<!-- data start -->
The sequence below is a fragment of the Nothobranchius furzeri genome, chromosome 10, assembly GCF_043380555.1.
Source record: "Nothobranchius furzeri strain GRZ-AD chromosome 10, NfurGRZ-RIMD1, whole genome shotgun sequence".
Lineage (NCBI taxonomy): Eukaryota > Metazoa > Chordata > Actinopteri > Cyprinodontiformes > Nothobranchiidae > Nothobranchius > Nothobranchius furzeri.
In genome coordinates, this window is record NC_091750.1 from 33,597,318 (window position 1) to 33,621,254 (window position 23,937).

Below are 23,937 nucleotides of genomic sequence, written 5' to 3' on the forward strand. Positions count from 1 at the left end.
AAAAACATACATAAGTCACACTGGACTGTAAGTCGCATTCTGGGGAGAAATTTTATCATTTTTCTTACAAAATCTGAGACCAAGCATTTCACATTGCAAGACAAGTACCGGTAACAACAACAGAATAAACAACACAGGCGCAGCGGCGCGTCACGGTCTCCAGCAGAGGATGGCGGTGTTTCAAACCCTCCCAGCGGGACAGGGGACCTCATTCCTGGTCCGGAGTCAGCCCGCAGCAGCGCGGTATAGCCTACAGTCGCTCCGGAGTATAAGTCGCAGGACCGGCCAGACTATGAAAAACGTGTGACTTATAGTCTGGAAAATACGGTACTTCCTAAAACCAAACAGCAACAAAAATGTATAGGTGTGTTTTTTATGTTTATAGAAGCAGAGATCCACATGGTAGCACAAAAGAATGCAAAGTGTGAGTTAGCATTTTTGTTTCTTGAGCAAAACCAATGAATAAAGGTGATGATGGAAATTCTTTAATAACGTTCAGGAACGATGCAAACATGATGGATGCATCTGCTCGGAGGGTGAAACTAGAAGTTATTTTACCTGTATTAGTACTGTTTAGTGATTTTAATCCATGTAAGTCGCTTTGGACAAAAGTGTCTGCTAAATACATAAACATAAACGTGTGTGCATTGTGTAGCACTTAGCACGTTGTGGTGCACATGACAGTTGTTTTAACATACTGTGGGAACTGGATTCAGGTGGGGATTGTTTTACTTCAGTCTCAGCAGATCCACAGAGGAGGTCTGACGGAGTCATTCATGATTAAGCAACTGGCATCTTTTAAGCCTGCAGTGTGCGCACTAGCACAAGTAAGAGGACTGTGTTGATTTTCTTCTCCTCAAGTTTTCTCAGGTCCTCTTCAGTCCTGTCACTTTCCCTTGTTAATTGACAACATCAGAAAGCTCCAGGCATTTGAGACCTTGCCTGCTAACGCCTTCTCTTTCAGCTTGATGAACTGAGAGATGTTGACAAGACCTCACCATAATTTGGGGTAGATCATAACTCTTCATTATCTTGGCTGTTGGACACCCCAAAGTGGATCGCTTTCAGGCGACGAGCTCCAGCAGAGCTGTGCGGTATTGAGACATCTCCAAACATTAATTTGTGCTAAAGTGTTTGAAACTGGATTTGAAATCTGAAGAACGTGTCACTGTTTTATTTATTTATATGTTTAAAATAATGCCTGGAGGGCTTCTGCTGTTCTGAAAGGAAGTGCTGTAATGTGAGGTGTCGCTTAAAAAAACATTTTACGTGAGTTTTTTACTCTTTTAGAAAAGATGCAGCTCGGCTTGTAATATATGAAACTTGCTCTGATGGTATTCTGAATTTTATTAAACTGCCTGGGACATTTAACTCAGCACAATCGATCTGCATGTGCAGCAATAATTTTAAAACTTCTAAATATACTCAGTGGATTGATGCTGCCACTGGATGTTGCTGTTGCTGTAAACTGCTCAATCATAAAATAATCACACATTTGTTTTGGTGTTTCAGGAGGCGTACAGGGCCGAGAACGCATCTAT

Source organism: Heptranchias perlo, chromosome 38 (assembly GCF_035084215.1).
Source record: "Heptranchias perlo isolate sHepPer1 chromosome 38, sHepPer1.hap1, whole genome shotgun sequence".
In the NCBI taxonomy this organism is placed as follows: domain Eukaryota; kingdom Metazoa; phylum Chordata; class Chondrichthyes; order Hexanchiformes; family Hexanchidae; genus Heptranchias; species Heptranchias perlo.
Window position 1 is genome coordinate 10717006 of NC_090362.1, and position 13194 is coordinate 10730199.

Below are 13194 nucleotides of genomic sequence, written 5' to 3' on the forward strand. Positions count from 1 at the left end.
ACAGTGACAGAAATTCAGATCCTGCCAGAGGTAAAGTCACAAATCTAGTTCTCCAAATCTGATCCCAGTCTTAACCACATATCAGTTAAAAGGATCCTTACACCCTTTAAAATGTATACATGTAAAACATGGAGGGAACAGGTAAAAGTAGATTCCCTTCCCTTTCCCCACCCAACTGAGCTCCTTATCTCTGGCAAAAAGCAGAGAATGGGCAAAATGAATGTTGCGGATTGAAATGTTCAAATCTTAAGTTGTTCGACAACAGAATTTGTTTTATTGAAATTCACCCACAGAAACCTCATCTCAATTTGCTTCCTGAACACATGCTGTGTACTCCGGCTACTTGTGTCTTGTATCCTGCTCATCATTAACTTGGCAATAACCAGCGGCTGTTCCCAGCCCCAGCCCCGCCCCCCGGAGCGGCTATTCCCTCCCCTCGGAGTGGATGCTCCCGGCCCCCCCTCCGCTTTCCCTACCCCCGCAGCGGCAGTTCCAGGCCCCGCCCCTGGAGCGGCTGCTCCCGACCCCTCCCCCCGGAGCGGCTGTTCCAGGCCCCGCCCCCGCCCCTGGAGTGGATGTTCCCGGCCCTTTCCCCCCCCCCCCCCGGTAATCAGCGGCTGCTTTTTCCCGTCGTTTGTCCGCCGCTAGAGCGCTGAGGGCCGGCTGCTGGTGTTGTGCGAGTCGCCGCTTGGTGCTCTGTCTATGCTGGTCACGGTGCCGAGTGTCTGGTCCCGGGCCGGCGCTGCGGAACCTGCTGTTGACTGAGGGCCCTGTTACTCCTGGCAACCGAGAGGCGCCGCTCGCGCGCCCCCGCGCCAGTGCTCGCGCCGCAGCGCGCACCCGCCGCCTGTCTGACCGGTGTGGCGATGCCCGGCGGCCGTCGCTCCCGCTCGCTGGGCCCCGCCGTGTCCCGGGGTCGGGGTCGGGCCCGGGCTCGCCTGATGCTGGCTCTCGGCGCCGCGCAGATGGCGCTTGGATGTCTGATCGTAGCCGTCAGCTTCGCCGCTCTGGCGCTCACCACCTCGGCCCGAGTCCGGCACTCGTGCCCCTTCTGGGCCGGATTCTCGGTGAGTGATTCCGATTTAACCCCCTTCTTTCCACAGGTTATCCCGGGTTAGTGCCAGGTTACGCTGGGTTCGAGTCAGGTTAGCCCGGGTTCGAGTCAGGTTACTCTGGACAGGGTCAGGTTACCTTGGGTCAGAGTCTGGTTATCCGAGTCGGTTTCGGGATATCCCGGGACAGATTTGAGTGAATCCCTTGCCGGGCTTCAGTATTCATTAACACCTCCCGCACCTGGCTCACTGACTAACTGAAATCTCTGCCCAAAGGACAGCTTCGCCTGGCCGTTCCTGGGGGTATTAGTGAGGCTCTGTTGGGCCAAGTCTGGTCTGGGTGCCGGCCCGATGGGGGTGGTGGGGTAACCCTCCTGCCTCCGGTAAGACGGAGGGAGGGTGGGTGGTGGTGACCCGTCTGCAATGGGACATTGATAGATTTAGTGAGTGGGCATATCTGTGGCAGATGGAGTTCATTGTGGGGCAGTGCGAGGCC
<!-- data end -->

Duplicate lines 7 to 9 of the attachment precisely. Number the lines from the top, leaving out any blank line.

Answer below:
Source organism: Heptranchias perlo, chromosome 38 (assembly GCF_035084215.1).
Source record: "Heptranchias perlo isolate sHepPer1 chromosome 38, sHepPer1.hap1, whole genome shotgun sequence".
In the NCBI taxonomy this organism is placed as follows: domain Eukaryota; kingdom Metazoa; phylum Chordata; class Chondrichthyes; order Hexanchiformes; family Hexanchidae; genus Heptranchias; species Heptranchias perlo.